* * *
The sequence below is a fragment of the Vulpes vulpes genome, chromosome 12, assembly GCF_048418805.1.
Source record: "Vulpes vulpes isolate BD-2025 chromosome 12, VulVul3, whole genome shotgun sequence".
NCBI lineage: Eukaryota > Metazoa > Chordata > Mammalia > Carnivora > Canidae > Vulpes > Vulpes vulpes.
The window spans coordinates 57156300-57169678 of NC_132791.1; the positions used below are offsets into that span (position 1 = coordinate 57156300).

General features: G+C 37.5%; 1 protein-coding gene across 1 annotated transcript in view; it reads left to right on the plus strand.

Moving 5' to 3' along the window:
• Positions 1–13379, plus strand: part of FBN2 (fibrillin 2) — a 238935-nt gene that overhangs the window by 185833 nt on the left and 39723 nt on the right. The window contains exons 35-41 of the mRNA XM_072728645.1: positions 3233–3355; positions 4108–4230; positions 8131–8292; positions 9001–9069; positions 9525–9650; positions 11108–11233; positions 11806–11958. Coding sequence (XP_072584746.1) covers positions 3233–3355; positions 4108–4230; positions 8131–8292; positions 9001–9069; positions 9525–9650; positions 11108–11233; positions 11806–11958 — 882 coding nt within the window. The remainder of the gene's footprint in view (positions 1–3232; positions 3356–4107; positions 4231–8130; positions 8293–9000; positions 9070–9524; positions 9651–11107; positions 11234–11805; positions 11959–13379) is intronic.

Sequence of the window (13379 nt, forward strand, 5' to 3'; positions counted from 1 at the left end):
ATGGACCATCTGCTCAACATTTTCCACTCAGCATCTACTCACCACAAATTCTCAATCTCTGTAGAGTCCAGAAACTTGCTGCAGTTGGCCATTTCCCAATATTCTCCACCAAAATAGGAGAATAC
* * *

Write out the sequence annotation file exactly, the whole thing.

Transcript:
The sequence below is a fragment of the Vulpes vulpes genome, chromosome 12, assembly GCF_048418805.1.
Source record: "Vulpes vulpes isolate BD-2025 chromosome 12, VulVul3, whole genome shotgun sequence".
NCBI lineage: Eukaryota > Metazoa > Chordata > Mammalia > Carnivora > Canidae > Vulpes > Vulpes vulpes.
The window spans coordinates 57156300-57169678 of NC_132791.1; the positions used below are offsets into that span (position 1 = coordinate 57156300).

General features: G+C 37.5%; 1 protein-coding gene across 1 annotated transcript in view; it reads left to right on the plus strand.

Moving 5' to 3' along the window:
• Positions 1–13379, plus strand: part of FBN2 (fibrillin 2) — a 238935-nt gene that overhangs the window by 185833 nt on the left and 39723 nt on the right. The window contains exons 35-41 of the mRNA XM_072728645.1: positions 3233–3355; positions 4108–4230; positions 8131–8292; positions 9001–9069; positions 9525–9650; positions 11108–11233; positions 11806–11958. Coding sequence (XP_072584746.1) covers positions 3233–3355; positions 4108–4230; positions 8131–8292; positions 9001–9069; positions 9525–9650; positions 11108–11233; positions 11806–11958 — 882 coding nt within the window. The remainder of the gene's footprint in view (positions 1–3232; positions 3356–4107; positions 4231–8130; positions 8293–9000; positions 9070–9524; positions 9651–11107; positions 11234–11805; positions 11959–13379) is intronic.

Sequence of the window (13379 nt, forward strand, 5' to 3'; positions counted from 1 at the left end):
ATGGACCATCTGCTCAACATTTTCCACTCAGCATCTACTCACCACAAATTCTCAATCTCTGTAGAGTCCAGAAACTTGCTGCAGTTGGCCATTTCCCAATATTCTCCACCAAAATAGGAGAATAC